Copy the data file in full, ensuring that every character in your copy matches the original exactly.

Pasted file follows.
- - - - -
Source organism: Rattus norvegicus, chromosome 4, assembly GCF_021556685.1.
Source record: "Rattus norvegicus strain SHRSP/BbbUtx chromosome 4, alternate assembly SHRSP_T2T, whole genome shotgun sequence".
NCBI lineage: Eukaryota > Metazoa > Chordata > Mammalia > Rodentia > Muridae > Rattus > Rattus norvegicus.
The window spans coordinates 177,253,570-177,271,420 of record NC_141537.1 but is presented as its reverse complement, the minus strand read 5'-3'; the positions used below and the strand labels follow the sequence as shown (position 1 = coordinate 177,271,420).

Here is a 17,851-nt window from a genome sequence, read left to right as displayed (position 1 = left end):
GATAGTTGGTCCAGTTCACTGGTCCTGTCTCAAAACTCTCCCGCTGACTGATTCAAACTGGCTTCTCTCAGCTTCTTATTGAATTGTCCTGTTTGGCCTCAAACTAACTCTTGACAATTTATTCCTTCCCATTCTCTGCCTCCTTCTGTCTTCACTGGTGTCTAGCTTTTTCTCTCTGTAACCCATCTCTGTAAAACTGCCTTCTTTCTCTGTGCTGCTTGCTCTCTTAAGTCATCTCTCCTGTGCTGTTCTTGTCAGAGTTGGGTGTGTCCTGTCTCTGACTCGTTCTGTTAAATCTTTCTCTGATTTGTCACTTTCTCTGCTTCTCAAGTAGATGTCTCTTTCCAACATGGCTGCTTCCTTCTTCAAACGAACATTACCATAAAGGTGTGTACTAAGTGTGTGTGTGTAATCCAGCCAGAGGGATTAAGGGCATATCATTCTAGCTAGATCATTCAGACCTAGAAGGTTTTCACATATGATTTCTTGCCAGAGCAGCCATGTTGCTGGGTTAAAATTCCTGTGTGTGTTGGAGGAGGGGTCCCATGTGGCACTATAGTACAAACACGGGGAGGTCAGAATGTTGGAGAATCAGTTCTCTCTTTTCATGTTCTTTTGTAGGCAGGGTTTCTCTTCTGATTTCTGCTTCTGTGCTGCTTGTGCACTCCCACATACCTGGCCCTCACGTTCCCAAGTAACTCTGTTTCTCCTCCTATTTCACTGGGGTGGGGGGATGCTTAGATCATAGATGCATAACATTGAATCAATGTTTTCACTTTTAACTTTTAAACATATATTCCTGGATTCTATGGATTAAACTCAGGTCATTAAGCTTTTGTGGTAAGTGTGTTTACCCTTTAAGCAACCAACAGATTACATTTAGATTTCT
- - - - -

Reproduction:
Source organism: Rattus norvegicus, chromosome 4, assembly GCF_021556685.1.
Source record: "Rattus norvegicus strain SHRSP/BbbUtx chromosome 4, alternate assembly SHRSP_T2T, whole genome shotgun sequence".
NCBI lineage: Eukaryota > Metazoa > Chordata > Mammalia > Rodentia > Muridae > Rattus > Rattus norvegicus.
The window spans coordinates 177,253,570-177,271,420 of record NC_141537.1 but is presented as its reverse complement, the minus strand read 5'-3'; the positions used below and the strand labels follow the sequence as shown (position 1 = coordinate 177,271,420).

Here is a 17,851-nt window from a genome sequence, read left to right as displayed (position 1 = left end):
GATAGTTGGTCCAGTTCACTGGTCCTGTCTCAAAACTCTCCCGCTGACTGATTCAAACTGGCTTCTCTCAGCTTCTTATTGAATTGTCCTGTTTGGCCTCAAACTAACTCTTGACAATTTATTCCTTCCCATTCTCTGCCTCCTTCTGTCTTCACTGGTGTCTAGCTTTTTCTCTCTGTAACCCATCTCTGTAAAACTGCCTTCTTTCTCTGTGCTGCTTGCTCTCTTAAGTCATCTCTCCTGTGCTGTTCTTGTCAGAGTTGGGTGTGTCCTGTCTCTGACTCGTTCTGTTAAATCTTTCTCTGATTTGTCACTTTCTCTGCTTCTCAAGTAGATGTCTCTTTCCAACATGGCTGCTTCCTTCTTCAAACGAACATTACCATAAAGGTGTGTACTAAGTGTGTGTGTGTAATCCAGCCAGAGGGATTAAGGGCATATCATTCTAGCTAGATCATTCAGACCTAGAAGGTTTTCACATATGATTTCTTGCCAGAGCAGCCATGTTGCTGGGTTAAAATTCCTGTGTGTGTTGGAGGAGGGGTCCCATGTGGCACTATAGTACAAACACGGGGAGGTCAGAATGTTGGAGAATCAGTTCTCTCTTTTCATGTTCTTTTGTAGGCAGGGTTTCTCTTCTGATTTCTGCTTCTGTGCTGCTTGTGCACTCCCACATACCTGGCCCTCACGTTCCCAAGTAACTCTGTTTCTCCTCCTATTTCACTGGGGTGGGGGGATGCTTAGATCATAGATGCATAACATTGAATCAATGTTTTCACTTTTAACTTTTAAACATATATTCCTGGATTCTATGGATTAAACTCAGGTCATTAAGCTTTTGTGGTAAGTGTGTTTACCCTTTAAGCAACCAACAGATTACATTTAGATTTCT